Global Research



Kyoto is an ancient city of Japan that was planned based on feng shui, or Chinese divination. Although the streets of Kyoto are a typical gridiron pattern, unique spatial conditions derived from the machiya, or Japanese style townhouses, are found all over the city. All of these spatial features nestled into the city’s framework lead us to lighting environments only found in Kyoto.


East of Kyoto, a frequented nightscape viewpoint, Shogunzuka looks out over the city. From this birds-eye view, street lights and other ground level lighting softly illuminate the volume of buildings in Kyoto, appearing as of more a cluster of shadows then light in the night.


The Gion area of Kyoto. Here, traditional facades and buildings still exist and reflect the intention of the people to preserve and recreate the architectural and lighting atmosphere of this historical place. Instead of bright lights in this area, light is impressively filtered through cracks, crevices, or bamboo lattice of the buildings to spectacularly fulfill this area’s lighting requirements.


Kyoto`s rich waterscape. Light from Pontocyo, along the Kamagawa River, filters out and reflects on the surface of the river, one of the many sophisticated nightlight waterscapes of Kyoto.

KYOTO: A Multitude of Autumn Colors (2010.11)

Autumn colors decorate the City of Kyoto every year with special illumination displays during the season. Moss, dew and other delicate natural colors standout during the freshness of daylight, compared to the fascinating illumination of fall leaves and thickets of bamboo through the darkness of night. A walk through the city reveals very different expressions of an autumn day and night.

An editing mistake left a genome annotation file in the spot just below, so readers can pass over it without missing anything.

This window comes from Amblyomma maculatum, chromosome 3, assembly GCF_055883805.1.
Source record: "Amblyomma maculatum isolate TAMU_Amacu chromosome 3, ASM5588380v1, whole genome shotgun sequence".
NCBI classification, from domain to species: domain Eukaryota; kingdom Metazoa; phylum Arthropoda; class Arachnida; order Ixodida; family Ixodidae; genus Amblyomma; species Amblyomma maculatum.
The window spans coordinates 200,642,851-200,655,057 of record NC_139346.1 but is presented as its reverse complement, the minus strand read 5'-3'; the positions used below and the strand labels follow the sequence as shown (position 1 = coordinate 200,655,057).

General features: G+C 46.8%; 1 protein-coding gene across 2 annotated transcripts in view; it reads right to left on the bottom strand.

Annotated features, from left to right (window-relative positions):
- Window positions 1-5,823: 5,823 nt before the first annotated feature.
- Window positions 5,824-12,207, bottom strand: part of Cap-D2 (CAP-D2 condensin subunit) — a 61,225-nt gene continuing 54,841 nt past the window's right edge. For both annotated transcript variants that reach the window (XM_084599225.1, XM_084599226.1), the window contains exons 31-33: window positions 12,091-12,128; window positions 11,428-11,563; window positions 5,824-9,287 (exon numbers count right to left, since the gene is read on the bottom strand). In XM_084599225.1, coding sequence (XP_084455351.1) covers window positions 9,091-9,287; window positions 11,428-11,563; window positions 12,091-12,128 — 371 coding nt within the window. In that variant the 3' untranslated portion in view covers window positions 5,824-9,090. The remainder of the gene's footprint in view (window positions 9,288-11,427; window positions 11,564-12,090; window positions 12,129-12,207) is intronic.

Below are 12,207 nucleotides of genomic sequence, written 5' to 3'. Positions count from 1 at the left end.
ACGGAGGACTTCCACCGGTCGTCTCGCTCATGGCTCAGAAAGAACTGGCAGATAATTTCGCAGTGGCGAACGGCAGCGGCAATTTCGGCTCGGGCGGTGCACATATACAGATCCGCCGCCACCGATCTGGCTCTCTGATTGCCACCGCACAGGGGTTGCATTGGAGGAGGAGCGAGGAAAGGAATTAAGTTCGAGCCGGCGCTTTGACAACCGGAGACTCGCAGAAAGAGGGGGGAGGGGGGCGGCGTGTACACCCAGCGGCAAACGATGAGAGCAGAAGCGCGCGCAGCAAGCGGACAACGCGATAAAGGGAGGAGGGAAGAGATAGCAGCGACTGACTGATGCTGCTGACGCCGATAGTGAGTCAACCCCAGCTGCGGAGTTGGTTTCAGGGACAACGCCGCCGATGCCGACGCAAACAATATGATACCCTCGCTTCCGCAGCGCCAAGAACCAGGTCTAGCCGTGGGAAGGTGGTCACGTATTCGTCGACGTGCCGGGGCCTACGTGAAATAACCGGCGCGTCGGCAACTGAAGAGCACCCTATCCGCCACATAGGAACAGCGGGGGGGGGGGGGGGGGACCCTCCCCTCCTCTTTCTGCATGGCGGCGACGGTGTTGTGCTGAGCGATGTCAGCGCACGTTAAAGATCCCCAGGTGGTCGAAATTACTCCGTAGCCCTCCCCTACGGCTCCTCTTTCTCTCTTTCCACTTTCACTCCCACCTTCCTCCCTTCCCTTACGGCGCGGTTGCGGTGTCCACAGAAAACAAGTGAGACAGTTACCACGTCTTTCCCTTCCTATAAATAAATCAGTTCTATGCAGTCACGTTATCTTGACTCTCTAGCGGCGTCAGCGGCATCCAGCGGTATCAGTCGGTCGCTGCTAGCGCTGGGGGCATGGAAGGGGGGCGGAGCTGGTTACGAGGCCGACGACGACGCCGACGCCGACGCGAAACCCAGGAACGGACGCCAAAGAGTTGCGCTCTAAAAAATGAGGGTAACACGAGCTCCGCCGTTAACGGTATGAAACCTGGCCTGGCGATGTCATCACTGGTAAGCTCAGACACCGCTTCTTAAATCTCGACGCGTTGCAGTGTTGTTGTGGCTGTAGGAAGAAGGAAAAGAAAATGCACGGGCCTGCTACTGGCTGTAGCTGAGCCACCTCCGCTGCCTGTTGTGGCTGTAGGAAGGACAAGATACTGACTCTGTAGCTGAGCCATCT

Every year artists are commissioned for the fall illuminations at Kodaiji Zen Temple. In the Hojyo Garden digital images displayed over the white sand constantly change along with colored lighting and soft BGM. In contrast, trees displaying fall colors are beautifully illuminated and reflected on the ripple-free Garyu-ike Pond.


Along a 250m stretch of the Eizan Electric Railway the single track is enclosed on both sides by bright red maple leaves forming a tunnel. During the fall season, the train slows along this section of the track, the carriage lights are dimed and the illuminated leaves are highlighted against the dark back drop of the night.


Giouji Temple is famous for its “Rainbow Window.” Light is dispersed through the bamboo lattice and shines on the sliding paper screen in shades of deep red to green. The hues and patterns on the screen constantly change with the natural movement of sunlight.